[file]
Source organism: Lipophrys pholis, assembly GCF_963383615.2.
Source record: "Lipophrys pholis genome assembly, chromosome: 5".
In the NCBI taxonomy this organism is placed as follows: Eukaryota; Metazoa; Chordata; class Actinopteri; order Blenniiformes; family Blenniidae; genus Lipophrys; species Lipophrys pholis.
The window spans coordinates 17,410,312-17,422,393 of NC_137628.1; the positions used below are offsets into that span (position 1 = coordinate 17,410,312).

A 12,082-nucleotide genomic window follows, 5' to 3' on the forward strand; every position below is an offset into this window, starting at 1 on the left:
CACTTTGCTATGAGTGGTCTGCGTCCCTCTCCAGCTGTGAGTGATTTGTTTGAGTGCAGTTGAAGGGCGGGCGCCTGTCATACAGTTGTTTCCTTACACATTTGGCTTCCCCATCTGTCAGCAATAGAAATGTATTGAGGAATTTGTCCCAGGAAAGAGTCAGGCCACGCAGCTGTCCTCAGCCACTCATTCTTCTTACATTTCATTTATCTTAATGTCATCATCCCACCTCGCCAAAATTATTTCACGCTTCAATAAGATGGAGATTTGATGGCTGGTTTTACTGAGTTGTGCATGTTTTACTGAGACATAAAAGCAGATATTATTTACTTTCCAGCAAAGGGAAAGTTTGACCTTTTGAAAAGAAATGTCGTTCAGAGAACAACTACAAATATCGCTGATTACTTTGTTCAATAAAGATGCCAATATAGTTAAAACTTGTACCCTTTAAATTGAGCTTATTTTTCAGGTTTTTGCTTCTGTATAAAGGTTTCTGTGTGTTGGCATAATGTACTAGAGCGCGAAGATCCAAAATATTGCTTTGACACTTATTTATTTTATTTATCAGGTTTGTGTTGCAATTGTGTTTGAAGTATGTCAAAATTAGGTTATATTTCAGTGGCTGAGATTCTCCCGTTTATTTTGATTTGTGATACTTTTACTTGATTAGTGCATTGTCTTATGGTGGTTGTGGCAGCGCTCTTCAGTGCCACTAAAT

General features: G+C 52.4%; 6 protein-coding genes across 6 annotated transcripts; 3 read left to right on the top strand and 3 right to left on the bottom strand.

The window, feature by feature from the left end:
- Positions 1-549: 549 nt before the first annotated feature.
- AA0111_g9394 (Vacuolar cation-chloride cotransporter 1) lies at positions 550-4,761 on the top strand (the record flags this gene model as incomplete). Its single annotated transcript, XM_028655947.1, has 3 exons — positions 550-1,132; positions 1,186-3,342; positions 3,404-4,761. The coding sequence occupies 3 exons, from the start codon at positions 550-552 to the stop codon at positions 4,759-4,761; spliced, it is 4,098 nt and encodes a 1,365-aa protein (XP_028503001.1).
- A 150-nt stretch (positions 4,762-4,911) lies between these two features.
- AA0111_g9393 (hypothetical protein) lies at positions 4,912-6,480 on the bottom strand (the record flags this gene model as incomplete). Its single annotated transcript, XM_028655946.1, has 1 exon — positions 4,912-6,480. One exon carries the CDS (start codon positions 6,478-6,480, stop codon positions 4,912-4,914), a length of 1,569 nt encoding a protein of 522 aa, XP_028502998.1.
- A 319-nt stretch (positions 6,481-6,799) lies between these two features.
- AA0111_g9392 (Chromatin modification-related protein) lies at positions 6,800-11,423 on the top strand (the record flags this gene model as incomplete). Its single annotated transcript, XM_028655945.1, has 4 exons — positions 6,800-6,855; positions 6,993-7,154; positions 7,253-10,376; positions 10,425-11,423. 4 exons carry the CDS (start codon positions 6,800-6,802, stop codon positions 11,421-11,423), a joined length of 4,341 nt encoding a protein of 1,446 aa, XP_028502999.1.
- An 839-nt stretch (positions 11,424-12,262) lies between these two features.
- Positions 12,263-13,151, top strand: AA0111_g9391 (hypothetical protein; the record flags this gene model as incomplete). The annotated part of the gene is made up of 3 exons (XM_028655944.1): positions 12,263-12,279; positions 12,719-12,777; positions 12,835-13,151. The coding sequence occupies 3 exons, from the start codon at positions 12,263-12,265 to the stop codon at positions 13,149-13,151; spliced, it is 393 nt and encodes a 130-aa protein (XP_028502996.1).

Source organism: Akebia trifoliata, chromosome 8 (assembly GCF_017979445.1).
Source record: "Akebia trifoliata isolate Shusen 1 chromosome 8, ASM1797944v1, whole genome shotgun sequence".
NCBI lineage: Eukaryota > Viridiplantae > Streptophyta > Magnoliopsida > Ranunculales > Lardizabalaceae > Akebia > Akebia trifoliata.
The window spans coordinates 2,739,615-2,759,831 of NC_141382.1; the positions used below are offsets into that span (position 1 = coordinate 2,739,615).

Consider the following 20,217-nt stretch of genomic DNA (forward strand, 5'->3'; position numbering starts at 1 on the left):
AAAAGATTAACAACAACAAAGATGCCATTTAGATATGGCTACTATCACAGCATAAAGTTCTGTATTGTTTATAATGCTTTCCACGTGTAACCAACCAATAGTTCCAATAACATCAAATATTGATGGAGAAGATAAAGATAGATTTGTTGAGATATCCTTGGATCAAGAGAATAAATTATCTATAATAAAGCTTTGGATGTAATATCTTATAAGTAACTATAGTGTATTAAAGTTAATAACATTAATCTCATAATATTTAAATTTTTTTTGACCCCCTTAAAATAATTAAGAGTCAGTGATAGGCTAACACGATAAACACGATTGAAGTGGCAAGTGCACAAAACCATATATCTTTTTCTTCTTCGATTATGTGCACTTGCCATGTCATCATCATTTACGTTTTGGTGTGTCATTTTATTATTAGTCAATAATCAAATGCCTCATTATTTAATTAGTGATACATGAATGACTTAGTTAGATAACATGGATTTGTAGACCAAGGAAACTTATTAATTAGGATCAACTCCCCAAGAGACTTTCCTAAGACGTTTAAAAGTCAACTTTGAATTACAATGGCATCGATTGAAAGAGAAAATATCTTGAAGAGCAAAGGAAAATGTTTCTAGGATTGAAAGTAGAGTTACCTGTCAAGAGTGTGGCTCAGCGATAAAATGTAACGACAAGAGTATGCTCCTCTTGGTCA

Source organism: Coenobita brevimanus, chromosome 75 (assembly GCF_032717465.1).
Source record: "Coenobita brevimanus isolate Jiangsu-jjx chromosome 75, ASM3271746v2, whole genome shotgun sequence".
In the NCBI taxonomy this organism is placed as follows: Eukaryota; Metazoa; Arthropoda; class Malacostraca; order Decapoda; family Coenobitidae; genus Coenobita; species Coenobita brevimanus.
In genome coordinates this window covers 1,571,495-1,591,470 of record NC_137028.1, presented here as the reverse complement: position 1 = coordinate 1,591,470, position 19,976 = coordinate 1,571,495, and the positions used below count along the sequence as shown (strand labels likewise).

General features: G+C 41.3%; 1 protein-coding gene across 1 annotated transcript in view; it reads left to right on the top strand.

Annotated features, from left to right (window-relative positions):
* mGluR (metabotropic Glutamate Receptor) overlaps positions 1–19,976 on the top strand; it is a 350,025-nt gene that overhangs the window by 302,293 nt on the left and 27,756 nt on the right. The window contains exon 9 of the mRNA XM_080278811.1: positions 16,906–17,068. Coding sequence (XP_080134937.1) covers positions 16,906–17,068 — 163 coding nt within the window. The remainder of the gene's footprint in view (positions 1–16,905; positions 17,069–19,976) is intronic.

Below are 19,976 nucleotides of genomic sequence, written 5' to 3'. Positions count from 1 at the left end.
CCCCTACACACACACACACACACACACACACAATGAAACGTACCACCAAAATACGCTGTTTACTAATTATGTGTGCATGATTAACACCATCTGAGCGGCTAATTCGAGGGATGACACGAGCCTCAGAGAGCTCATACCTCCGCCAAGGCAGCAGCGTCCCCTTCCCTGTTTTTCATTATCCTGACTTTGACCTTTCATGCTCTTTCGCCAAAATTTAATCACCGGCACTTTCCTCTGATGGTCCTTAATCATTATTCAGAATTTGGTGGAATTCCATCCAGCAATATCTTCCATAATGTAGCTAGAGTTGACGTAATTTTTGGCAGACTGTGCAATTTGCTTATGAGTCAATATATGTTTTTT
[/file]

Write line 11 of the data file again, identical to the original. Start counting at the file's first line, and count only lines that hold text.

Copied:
- A 150-nt stretch (positions 4,762-4,911) lies between these two features.